Jeb Bush's Political Committee Hit With Massive Fine for Accepting Illegal Donations

Jeb Bush's Political Committee Hit With Massive Fine for Accepting Illegal Donations
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Gage Skidmore / Flickr
Throughout the 2016 Republican presidential primary, former Florida governor and current Miami businessman Jeb Bush was painted as the sensible, reasonable, and less transparently corrupt GOP alternative to Donald Trump.

But it turns out that folks tied to Bush also apparently enjoy bouts of law-breaking. The Federal Election Commission today announced that it had levied a near-record-setting $390,000 fine against a pro-Jeb political action committee after that PAC accepted $1.3 million in illegal contributions from the Chinese-owned corporation American Pacific International Capital. Inc., or APIC.

Notably, Neil Bush — brother of Jeb and George W. Bush — sat on APIC's board.

A nonprofit watchdog group, the Campaign Legal Center (CLC), filed a formal complaint with the FEC after the news organization the Intercept laid out in stark detail how Chinese businessmen were illegally funneling money to a PAC called Right to Rise USA, which was formed to support Jeb Bush's run for president.

Bush founded the PAC in January 2015 but relinquished control of it that June after he formally announced a run for office. (Candidates are, technically, not supposed to have associations with political action committees, but those rules are routinely broken.) A Republican political consultant, Mike Murphy, took over the PAC. Bush, who was then the primary's frontrunner, went on to commit one of the saddest political choke-jobs in American history. He was flattened by Trump, a man who recently referred to Apple CEO Tim Cook as "Tim Apple." (Bush also recently put his ritzy Coral Gables home up for sale for $1.8 million.) But we digress.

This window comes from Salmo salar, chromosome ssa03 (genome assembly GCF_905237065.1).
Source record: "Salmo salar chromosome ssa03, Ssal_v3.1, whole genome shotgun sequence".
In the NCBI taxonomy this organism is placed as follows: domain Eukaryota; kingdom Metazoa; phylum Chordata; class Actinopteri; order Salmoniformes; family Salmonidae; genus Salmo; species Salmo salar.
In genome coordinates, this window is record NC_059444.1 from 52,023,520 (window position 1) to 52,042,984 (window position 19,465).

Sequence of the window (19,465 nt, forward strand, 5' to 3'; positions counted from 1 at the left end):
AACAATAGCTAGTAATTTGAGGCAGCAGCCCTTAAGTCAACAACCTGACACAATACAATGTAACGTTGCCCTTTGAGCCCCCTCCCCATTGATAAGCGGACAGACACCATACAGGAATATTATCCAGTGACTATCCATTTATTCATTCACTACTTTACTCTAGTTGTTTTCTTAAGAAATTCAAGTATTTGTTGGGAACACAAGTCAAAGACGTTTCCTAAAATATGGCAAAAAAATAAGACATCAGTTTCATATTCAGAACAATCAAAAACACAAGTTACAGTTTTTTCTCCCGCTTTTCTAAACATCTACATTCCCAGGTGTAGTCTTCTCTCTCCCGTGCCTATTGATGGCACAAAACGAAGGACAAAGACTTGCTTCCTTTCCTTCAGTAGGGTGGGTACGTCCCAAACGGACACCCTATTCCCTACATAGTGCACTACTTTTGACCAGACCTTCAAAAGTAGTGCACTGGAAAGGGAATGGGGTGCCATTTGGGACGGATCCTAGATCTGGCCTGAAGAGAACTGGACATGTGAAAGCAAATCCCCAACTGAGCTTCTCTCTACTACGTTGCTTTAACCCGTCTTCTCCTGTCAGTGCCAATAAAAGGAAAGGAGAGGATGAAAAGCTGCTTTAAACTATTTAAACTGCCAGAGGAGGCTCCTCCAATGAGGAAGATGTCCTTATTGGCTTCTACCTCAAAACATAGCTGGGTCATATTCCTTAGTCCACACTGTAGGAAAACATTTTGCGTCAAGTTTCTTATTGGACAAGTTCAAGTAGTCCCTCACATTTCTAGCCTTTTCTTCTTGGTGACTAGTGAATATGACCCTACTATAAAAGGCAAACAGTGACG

In August 2016, Intercept reporters Jon Schwarz and Lee Fang wrote that APIC, which was owned by two Chinese nationals — Gordon Tang and Huaidan Chen — sent $1 million and $300,000 donations to Right to Rise in 2015. The Intercept also obtained documents showing that APIC received legal advice from Charlie Spies, one of the most prominent Republican campaign-finance lawyers in America.

Speaking with the Intercept, Huaidan Chen's brother, Wilson Chen, said that his family is "very lucky" to know the Bushes and that the Chens speak with the Bush clan "as friends."

Shortly after the Intercept published its story, the Campaign Legal Center (CLC) filed a formal FEC complaint. This past Friday, the FEC took action. In addition to fining Bush's PAC $390,000, the commission levied $550,000 in penalties against APIC.

The fines are among the largest penalties the FEC has dished out since the Citizens United Supreme Court decision in 2010, which ushered in an unprecedented flood of corporate campaign money. Critics, including the CLC, have said the Citizens United decision made it easier for foreign nationals to donate illegally to U.S. races.

“Today’s action is a rare and remarkable step by the FEC, and a reminder that safeguarding our elections against foreign interference is in America’s vital national security interests,” CLC president Trevor Potter said today in a media release. “This illegal $1.3 million contribution is unmistakable proof that Citizens United opened the floodgates to foreign money in the U.S., and it is surely the tip of the iceberg. The fact that the FEC, which so often deadlocks and therefore fails to act in violations, could agree on this one highlights the very real danger this sort of activity poses to our democracy.”
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Jerry Iannelli is a former staff writer for Miami New Times from 2015 to March 2020. He graduated with honors from Temple University. He then earned a master's degree in journalism from Columbia University.